Cells have evolved specialized transport mechanisms to facilitate the uptake of nutrients and removal of waste products in the form of ions, small compounds, and macromolecules. Although the mode of transportation is dependent on both physical (size) and chemical (solubility) characteristics of the nutrient/waste product, to enter or leave the cell all of these small molecules must cross the cell membrane. Likewise, nutrients and waste products must cross the membranes of subcellular organelles like the nucleus in eukaryotes. Transport mechanisms across these biomembranes can be divided into two classes based on the requirement for added energy: passive transport, which is energy-independent, and active transport, which is energy-dependent.
Energy-independent transport mechanisms:
To understand passive transport, it is important to remember the second law of thermodynamics (entropy), which states that objects will move from a state of order to a state of disorder. In other words, nutrients or waste compounds will naturally move from a state of high concentration to a state of low concentration. This movement is termed diffusion, and can be seen when a single drop of concentrated red food coloring is added to a glass of water. In short order the food coloring will have diffused into the water and turned it a uniform light red color. The diffusion of aqueous solutions across a semi-permeable membrane like the cell membrane is termed osmosis. For example, when a wilting plant is given water, it straightens and generally becomes firmer to the touch. Water moved from an area of high concentration outside each cell to an area of low concentration inside each cell. A final type of passive transport is filtration or dialysis. The pores that are used in biomembranes for passive transport are generally small, and therefore only allow small molecules or ions to diffuse across them. Larger compounds are filtered out by this gating process and must gain entry into the cell by active means.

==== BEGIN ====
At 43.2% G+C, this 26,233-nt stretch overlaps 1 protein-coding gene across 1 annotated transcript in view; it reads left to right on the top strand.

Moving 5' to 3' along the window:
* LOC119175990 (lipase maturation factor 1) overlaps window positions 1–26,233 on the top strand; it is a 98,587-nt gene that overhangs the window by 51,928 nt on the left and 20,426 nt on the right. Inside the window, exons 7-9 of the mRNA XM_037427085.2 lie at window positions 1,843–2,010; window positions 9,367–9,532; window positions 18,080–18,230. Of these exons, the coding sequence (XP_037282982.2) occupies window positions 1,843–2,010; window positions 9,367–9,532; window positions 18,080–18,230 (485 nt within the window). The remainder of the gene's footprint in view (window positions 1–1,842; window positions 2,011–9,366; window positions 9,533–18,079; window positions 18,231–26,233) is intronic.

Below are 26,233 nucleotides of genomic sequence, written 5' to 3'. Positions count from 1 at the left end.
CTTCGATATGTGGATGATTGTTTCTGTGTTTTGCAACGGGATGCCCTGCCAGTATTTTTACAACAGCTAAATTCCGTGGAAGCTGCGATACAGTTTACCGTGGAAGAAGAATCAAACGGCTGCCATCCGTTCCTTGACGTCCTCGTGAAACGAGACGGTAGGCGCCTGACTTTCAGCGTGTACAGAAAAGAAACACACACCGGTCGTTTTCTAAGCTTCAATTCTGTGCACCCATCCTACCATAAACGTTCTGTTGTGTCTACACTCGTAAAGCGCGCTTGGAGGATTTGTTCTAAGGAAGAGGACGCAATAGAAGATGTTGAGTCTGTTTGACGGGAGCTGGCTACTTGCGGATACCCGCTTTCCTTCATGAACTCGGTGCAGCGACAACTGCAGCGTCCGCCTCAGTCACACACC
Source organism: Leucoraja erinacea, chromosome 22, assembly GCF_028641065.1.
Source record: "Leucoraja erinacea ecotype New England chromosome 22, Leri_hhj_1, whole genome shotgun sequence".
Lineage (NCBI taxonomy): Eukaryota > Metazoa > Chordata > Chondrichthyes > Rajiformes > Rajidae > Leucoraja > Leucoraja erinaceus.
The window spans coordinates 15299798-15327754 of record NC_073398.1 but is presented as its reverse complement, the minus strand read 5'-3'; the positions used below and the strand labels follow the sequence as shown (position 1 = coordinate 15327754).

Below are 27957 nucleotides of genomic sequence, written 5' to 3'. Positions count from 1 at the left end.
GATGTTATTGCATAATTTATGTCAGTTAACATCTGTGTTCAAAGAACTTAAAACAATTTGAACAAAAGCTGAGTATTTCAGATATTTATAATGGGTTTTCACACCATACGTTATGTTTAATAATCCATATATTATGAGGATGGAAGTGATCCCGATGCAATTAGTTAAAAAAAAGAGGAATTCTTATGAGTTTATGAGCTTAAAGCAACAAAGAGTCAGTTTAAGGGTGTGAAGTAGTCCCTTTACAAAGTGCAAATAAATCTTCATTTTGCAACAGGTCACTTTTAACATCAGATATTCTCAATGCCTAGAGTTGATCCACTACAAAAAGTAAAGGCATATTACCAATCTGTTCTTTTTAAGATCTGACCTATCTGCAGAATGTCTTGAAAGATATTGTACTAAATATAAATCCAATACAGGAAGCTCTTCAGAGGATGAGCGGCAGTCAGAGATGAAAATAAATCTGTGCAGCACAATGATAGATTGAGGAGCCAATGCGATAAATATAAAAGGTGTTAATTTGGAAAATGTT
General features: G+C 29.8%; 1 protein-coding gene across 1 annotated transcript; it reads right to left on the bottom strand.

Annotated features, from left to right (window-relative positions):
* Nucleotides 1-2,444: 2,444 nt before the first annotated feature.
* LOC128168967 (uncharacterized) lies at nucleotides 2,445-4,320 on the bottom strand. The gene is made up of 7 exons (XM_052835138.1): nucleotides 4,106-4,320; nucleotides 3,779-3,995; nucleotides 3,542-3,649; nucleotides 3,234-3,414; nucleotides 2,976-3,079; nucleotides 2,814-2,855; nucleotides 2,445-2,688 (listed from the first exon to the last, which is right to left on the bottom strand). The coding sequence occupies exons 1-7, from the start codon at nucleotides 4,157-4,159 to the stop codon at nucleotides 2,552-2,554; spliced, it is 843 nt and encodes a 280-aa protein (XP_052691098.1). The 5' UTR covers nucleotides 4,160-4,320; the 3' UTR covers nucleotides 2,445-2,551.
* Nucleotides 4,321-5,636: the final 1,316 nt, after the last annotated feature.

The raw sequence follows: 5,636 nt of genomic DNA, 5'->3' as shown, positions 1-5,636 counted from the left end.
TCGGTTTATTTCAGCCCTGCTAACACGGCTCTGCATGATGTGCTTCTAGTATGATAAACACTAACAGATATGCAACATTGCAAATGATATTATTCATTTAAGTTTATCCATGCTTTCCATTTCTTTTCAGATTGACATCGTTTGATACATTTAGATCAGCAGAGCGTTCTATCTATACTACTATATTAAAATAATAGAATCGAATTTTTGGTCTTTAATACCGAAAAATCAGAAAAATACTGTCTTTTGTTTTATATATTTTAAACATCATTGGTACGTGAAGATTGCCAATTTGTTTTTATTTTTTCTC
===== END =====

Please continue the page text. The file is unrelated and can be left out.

Energy-dependent transport mechanisms:
Active transport requires the addition of energy, usually supplied by hydrolysis of adenosine triphosphate (ATP), to open large channels in biomembranes or to selectively transport molecules. Active transport may require the help of a carrier or shuttle molecule, and, because of the added energy, can operate against a concentration gradient to localize molecules or ions. Such active transport mechanisms are used everyday to acidify the stomach or to break down unwanted cellular components in organelles called lysosomes.
Learn more about the structure of biomembranes.